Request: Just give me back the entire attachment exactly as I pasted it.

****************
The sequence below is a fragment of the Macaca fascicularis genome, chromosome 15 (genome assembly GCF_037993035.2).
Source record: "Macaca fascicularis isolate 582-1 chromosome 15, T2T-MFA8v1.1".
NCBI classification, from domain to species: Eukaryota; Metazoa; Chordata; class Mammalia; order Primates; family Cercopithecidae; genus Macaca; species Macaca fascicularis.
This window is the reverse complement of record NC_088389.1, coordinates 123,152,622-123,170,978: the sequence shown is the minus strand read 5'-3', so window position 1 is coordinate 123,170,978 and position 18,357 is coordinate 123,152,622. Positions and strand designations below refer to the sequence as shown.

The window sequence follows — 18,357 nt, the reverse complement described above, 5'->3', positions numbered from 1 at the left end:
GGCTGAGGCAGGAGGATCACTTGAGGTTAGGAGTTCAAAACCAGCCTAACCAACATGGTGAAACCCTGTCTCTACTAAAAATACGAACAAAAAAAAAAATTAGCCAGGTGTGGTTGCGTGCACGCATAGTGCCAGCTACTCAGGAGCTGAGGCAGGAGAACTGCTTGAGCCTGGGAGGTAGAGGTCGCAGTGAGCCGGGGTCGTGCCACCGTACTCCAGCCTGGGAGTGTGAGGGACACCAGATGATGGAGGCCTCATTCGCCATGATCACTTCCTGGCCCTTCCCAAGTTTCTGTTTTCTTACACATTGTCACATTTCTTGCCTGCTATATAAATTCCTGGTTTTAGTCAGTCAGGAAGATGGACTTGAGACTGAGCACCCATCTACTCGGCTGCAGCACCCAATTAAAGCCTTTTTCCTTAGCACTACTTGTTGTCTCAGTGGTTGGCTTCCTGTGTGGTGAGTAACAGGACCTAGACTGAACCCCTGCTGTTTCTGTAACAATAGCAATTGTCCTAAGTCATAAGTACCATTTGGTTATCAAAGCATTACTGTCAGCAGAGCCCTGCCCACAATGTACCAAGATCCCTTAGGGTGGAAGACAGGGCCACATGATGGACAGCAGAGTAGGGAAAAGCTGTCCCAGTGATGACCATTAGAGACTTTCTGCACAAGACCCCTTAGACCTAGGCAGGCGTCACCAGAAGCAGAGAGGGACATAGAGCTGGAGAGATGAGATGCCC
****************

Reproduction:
The sequence below is a fragment of the Macaca fascicularis genome, chromosome 15 (genome assembly GCF_037993035.2).
Source record: "Macaca fascicularis isolate 582-1 chromosome 15, T2T-MFA8v1.1".
NCBI classification, from domain to species: Eukaryota; Metazoa; Chordata; class Mammalia; order Primates; family Cercopithecidae; genus Macaca; species Macaca fascicularis.
This window is the reverse complement of record NC_088389.1, coordinates 123,152,622-123,170,978: the sequence shown is the minus strand read 5'-3', so window position 1 is coordinate 123,170,978 and position 18,357 is coordinate 123,152,622. Positions and strand designations below refer to the sequence as shown.

The window sequence follows — 18,357 nt, the reverse complement described above, 5'->3', positions numbered from 1 at the left end:
GGCTGAGGCAGGAGGATCACTTGAGGTTAGGAGTTCAAAACCAGCCTAACCAACATGGTGAAACCCTGTCTCTACTAAAAATACGAACAAAAAAAAAAATTAGCCAGGTGTGGTTGCGTGCACGCATAGTGCCAGCTACTCAGGAGCTGAGGCAGGAGAACTGCTTGAGCCTGGGAGGTAGAGGTCGCAGTGAGCCGGGGTCGTGCCACCGTACTCCAGCCTGGGAGTGTGAGGGACACCAGATGATGGAGGCCTCATTCGCCATGATCACTTCCTGGCCCTTCCCAAGTTTCTGTTTTCTTACACATTGTCACATTTCTTGCCTGCTATATAAATTCCTGGTTTTAGTCAGTCAGGAAGATGGACTTGAGACTGAGCACCCATCTACTCGGCTGCAGCACCCAATTAAAGCCTTTTTCCTTAGCACTACTTGTTGTCTCAGTGGTTGGCTTCCTGTGTGGTGAGTAACAGGACCTAGACTGAACCCCTGCTGTTTCTGTAACAATAGCAATTGTCCTAAGTCATAAGTACCATTTGGTTATCAAAGCATTACTGTCAGCAGAGCCCTGCCCACAATGTACCAAGATCCCTTAGGGTGGAAGACAGGGCCACATGATGGACAGCAGAGTAGGGAAAAGCTGTCCCAGTGATGACCATTAGAGACTTTCTGCACAAGACCCCTTAGACCTAGGCAGGCGTCACCAGAAGCAGAGAGGGACATAGAGCTGGAGAGATGAGATGCCC